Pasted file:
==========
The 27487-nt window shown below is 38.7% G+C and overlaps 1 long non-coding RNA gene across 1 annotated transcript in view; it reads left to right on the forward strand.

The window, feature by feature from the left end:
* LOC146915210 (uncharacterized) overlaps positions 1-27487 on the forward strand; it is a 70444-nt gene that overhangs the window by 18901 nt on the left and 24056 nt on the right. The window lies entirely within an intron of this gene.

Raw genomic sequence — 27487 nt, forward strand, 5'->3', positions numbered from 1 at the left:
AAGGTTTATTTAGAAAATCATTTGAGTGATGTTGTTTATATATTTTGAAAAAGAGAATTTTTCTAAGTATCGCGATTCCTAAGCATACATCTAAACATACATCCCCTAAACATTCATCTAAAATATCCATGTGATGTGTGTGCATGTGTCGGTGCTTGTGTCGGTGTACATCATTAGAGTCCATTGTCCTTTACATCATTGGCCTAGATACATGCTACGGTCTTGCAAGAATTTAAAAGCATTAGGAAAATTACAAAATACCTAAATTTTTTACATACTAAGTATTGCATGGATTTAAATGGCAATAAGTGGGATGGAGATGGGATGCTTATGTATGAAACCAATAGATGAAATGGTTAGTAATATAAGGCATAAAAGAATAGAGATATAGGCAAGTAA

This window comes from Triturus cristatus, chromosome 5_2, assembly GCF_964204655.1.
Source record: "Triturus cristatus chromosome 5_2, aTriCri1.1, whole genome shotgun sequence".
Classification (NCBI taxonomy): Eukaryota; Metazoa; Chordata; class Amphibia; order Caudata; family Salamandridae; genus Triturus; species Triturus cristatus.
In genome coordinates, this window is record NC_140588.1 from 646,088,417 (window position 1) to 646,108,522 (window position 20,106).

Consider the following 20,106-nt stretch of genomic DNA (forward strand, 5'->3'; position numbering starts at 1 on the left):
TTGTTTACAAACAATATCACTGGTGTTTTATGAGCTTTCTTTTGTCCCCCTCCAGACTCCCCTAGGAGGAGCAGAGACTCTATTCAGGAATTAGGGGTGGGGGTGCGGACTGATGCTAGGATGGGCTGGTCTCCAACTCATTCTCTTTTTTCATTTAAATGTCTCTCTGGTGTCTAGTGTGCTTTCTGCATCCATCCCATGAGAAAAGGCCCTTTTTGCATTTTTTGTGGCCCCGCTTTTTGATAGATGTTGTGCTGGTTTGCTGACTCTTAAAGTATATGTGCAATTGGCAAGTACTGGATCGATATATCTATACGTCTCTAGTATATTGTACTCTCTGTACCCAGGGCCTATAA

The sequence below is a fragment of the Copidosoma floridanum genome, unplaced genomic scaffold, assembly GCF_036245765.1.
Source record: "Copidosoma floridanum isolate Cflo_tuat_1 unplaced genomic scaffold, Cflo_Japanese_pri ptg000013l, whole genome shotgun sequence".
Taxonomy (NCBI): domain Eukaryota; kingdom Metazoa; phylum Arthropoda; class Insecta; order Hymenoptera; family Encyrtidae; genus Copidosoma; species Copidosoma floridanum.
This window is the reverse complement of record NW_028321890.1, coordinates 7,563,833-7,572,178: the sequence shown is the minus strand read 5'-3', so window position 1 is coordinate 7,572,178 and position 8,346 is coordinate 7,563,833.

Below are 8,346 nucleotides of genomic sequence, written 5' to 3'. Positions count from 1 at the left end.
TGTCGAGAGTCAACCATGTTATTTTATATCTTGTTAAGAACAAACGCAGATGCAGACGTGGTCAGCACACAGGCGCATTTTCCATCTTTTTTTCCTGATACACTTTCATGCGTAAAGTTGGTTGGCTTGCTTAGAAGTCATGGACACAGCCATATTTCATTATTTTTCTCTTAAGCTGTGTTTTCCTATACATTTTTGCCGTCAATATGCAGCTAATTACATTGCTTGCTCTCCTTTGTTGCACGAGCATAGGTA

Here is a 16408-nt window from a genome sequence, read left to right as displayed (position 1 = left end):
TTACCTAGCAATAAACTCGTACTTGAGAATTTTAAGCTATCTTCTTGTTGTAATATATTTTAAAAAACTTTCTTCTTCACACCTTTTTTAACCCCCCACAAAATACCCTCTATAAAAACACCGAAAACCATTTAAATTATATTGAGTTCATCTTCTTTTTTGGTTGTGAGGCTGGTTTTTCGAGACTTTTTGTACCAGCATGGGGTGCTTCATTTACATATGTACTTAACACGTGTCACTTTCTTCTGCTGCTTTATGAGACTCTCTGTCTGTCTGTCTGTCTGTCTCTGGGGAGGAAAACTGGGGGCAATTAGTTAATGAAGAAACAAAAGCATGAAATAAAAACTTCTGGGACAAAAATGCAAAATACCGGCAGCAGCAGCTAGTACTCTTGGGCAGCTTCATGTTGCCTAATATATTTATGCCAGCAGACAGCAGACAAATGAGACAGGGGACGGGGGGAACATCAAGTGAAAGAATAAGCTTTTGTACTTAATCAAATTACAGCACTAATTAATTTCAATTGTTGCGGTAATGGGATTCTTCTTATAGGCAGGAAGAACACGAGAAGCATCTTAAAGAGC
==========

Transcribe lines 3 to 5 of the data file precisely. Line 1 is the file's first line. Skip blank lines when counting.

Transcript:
* LOC146915210 (uncharacterized) overlaps positions 1-27487 on the forward strand; it is a 70444-nt gene that overhangs the window by 18901 nt on the left and 24056 nt on the right. The window lies entirely within an intron of this gene.

Raw genomic sequence — 27487 nt, forward strand, 5'->3', positions numbered from 1 at the left:
AAGGTTTATTTAGAAAATCATTTGAGTGATGTTGTTTATATATTTTGAAAAAGAGAATTTTTCTAAGTATCGCGATTCCTAAGCATACATCTAAACATACATCCCCTAAACATTCATCTAAAATATCCATGTGATGTGTGTGCATGTGTCGGTGCTTGTGTCGGTGTACATCATTAGAGTCCATTGTCCTTTACATCATTGGCCTAGATACATGCTACGGTCTTGCAAGAATTTAAAAGCATTAGGAAAATTACAAAATACCTAAATTTTTTACATACTAAGTATTGCATGGATTTAAATGGCAATAAGTGGGATGGAGATGGGATGCTTATGTATGAAACCAATAGATGAAATGGTTAGTAATATAAGGCATAAAAGAATAGAGATATAGGCAAGTAA